The discovery of a globally rare truffle in woodland in west Scotland has prompted a rewilding dilemma. The fungus lives only in close association with non-native Sitka spruce, set to be removed in a project to restore Scottish rainforest oak woods. 

When the spruce trees are removed, the fungus will die too.

“When we have something as rare as that do we have a responsibility to save it?” asked Dr Andy Taylor, the molecular fungal ecologist at the James Hutton Institute leading the research. 

The truffle, Chamonixia caespitosa, is a species critically endangered and on the red lists of multiple European countries and has only been recorded in 160 locations worldwide. Typically, it is found in the Alps and Scandinavia and has only been recorded once in the UK, in northern Wales, just seven years ago.

It is striking and notable for its colour change, from white to blue, on bruising. 

The truffle was found during a Scottish government-funded project looking at the effectiveness of measures to restore the Atlantic oak woods, many of which had previously been converted to conifer plantations.  

The fungus is rare, but the Atlantic oakwoods are themselves important and rare. Rich in biodiversity, this so-called "temperate rainforest" would have once cloaked the Western fringe of Europe from Scotland down to Portugal.  

Scotland has a big proportion of these globally remaining oakwoods, but it is estimated the habitat now covers just 30,325 ha, with 21% of sites having been planted over with conifer. 

Dr Taylor recalled his surprise at the truffle discovery, revealed as a result sampling of soil biodiversity carried out by the James Hutton Institute in six areas of Glen Creran. Samples were taken from oak woods, restored areas, and conifer plantations. Meta-barcoding of DNA was used to identify the life in the soil. 

“When I saw that name come up in the data, I thought, 'Wow,'” said Dr Taylor. “It’s extraordinary because I know the name and I know the species but I had never seen it. It’s incredibly rare. The chances of finding it were astoundingly small.” 

The Herald: Chamonixia caestiposaChamonixia caestiposa (Image: Caroline Hobart)

The team, he said were “incredibly lucky” to find it. “From 42 sample sites at Glen Creran, we have generated some 300,000 fungal DNA sequences, which can be grouped into 1,175 different fungal species,” he said.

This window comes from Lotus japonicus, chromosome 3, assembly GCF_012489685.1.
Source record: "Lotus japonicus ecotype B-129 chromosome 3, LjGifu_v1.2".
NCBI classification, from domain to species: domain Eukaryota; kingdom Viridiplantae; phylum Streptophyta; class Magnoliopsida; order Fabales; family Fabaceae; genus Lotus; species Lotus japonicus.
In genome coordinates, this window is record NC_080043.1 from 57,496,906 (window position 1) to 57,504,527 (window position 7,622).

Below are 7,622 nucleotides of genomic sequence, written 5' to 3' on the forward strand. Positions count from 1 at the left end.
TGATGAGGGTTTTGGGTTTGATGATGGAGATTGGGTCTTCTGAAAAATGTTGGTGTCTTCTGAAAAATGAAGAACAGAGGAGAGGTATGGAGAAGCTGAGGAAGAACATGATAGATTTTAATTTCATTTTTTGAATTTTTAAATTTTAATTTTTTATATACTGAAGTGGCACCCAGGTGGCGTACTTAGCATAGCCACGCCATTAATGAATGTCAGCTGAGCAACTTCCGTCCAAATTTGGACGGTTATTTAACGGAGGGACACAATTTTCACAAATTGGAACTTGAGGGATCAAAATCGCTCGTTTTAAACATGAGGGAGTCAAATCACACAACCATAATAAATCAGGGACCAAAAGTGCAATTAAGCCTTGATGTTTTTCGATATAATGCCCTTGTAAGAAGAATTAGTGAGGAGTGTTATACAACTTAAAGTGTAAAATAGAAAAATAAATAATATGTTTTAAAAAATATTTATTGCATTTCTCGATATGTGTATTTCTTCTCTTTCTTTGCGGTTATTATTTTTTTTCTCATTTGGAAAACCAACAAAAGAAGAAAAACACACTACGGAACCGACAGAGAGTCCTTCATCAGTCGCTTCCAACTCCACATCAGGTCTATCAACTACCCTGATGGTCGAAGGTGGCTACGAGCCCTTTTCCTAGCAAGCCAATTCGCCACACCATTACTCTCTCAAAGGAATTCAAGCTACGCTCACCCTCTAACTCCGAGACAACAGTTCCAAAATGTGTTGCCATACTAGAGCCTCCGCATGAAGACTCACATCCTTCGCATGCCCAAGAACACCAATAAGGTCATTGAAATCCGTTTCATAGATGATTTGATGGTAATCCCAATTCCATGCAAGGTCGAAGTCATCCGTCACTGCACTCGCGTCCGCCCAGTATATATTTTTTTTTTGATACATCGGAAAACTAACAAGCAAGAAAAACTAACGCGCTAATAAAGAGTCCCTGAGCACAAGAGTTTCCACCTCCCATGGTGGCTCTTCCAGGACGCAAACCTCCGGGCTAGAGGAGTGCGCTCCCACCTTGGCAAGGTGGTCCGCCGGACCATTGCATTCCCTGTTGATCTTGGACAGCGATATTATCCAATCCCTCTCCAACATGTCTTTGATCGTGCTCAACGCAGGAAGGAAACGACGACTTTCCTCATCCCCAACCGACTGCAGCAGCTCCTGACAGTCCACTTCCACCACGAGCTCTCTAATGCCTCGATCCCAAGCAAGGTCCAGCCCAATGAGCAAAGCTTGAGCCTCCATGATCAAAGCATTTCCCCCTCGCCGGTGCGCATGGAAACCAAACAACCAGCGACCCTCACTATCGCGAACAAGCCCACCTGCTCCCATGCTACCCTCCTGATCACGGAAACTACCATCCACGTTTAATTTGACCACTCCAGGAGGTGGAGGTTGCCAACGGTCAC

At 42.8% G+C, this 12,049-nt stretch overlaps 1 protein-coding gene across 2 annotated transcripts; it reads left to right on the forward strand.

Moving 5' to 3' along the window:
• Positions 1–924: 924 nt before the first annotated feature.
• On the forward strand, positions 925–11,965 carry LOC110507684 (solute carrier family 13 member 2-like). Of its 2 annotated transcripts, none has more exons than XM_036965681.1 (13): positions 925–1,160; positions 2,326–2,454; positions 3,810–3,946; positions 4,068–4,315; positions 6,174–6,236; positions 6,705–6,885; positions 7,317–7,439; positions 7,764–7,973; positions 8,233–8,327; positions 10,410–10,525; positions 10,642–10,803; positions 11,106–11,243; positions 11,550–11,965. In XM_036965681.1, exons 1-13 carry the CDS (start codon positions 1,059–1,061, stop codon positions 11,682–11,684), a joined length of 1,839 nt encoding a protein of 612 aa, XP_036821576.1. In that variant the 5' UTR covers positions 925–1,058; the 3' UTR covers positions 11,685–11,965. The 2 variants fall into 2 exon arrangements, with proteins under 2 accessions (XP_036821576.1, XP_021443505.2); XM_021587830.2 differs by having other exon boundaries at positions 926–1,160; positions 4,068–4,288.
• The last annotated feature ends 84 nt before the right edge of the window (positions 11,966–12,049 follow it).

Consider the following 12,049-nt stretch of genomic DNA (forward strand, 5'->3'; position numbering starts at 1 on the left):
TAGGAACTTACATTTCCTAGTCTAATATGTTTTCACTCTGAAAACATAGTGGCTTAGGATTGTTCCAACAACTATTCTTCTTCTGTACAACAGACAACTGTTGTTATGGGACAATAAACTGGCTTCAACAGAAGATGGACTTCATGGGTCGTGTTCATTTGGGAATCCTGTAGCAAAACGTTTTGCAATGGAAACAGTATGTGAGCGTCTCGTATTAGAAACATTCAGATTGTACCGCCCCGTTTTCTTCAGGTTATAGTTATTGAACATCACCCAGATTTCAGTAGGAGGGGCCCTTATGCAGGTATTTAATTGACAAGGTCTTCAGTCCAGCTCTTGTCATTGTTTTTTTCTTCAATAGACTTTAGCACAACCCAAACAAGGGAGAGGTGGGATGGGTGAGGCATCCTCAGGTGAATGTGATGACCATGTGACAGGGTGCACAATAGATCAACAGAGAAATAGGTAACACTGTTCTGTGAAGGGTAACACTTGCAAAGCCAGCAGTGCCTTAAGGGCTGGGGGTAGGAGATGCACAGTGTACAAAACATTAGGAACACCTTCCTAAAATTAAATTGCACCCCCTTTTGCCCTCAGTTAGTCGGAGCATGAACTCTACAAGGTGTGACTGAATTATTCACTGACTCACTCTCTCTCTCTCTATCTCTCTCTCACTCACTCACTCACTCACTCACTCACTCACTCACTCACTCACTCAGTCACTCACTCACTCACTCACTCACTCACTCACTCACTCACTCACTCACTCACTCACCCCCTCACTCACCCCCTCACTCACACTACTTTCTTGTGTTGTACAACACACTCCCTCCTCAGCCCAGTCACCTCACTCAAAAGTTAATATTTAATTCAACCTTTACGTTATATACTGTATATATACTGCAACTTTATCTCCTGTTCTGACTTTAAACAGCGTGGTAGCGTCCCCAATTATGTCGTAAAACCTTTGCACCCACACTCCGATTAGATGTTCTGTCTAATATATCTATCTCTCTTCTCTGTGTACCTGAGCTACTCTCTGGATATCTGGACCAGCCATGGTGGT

“Just three of those sequences, from one single sample, came from Chamonixia caespitosa But without further work, we can’t tell how widespread it actually is.” 

It is not known how the fungus, which is usually spread by animals, digging up and consuming the truffles, got into Glen Creran. Most likely, Dr Taylor suggested, it must have been carried in on a seedling. 

But Chamonixia caespitosa are not set to grace any dining table in Scotland – since unlike some other truffles, they are not edible.

“People know about truffles,” said Dr Taylor, “because some of them are incredibly popular as edibles. There are a few that are hundreds if not thousands of pounds to buy in small quantities. But the name truffle just refers to any fungus that produces a fruit body below ground. And Chamonixia is just one of hundreds of these.” 

The most expensive ever, a 1.3kg white truffle, was sold in 2009 for $330,000 in to the late Hong Kong casino tycoon, Stanley Ho. 

In fact, Dr Taylor observed, most truffles are not edible for humans – and the term ‘truffle’ merely indicates a type of fungus that creates a fruiting body underground.  

The Herald: Dr Andy Taylor of the James Hutton InstituteDr Andy Taylor of the James Hutton Institute (Image: James Hutton Institute)